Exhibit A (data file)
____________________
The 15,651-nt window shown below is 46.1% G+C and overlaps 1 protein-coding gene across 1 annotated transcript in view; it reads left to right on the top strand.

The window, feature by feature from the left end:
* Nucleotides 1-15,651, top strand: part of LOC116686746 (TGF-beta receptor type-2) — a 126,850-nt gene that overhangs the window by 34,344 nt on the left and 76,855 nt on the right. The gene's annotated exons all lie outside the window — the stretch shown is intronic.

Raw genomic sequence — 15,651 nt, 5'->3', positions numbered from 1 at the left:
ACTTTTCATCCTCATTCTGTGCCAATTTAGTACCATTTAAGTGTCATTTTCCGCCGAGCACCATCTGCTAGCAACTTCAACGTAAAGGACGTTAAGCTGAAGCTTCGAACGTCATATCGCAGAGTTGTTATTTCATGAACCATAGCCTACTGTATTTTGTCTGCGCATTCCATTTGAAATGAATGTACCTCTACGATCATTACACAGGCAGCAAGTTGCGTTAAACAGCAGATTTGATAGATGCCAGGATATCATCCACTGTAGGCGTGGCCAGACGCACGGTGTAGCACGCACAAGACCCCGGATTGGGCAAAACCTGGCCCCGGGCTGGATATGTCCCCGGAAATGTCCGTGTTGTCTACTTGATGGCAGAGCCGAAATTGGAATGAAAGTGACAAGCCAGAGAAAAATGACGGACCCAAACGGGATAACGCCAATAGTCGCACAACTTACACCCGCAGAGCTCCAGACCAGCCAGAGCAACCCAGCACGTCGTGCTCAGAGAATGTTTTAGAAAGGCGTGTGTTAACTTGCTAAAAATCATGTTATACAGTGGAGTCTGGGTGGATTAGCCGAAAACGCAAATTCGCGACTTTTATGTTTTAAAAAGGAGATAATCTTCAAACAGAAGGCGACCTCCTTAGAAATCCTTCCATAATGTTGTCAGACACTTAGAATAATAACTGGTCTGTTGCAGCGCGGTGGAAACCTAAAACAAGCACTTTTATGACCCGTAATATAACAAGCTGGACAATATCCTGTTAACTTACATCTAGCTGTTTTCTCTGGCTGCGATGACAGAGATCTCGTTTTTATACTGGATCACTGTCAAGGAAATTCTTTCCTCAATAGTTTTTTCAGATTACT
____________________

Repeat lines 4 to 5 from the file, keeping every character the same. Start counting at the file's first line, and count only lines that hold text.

Raw genomic sequence — 15,651 nt, 5'->3', positions numbered from 1 at the left:
ACTTTTCATCCTCATTCTGTGCCAATTTAGTACCATTTAAGTGTCATTTTCCGCCGAGCACCATCTGCTAGCAACTTCAACGTAAAGGACGTTAAGCTGAAGCTTCGAACGTCATATCGCAGAGTTGTTATTTCATGAACCATAGCCTACTGTATTTTGTCTGCGCATTCCATTTGAAATGAATGTACCTCTACGATCATTACACAGGCAGCAAGTTGCGTTAAACAGCAGATTTGATAGATGCCAGGATATCATCCACTGTAGGCGTGGCCAGACGCACGGTGTAGCACGCACAAGACCCCGGATTGGGCAAAACCTGGCCCCGGGCTGGATATGTCCCCGGAAATGTCCGTGTTGTCTACTTGATGGCAGAGCCGAAATTGGAATGAAAGTGACAAGCCAGAGAAAAATGACGGACCCAAACGGGATAACGCCAATAGTCGCACAACTTACACCCGCAGAGCTCCAGACCAGCCAGAGCAACCCAGCACGTCGTGCTCAGAGAATGTTTTAGAAAGGCGTGTGTTAACTTGCTAAAAATCATGTTATACAGTGGAGTCTGGGTGGATTAGCCGAAAACGCAAATTCGCGACTTTTATGTTTTAAAAAGGAGATAATCTTCAAACAGAAGGCGACCTCCTTAGAAATCCTTCCATAATGTTGTCAGACACTTAGAATAATAACTGGTCTGTTGCAGCGCGGTGGAAACCTAAAACAAGCACTTTTATGACCCGTAATATAACAAGCTGGACAATATCCTGTTAACTTACATCTAGCTGTTTTCTCTGGCTGCGATGACAGAGATCTCGTTTTTATACTGGATCACTGTCAAGGAAATTCTTTCCTCAATAGTTTTTTCAGATTACT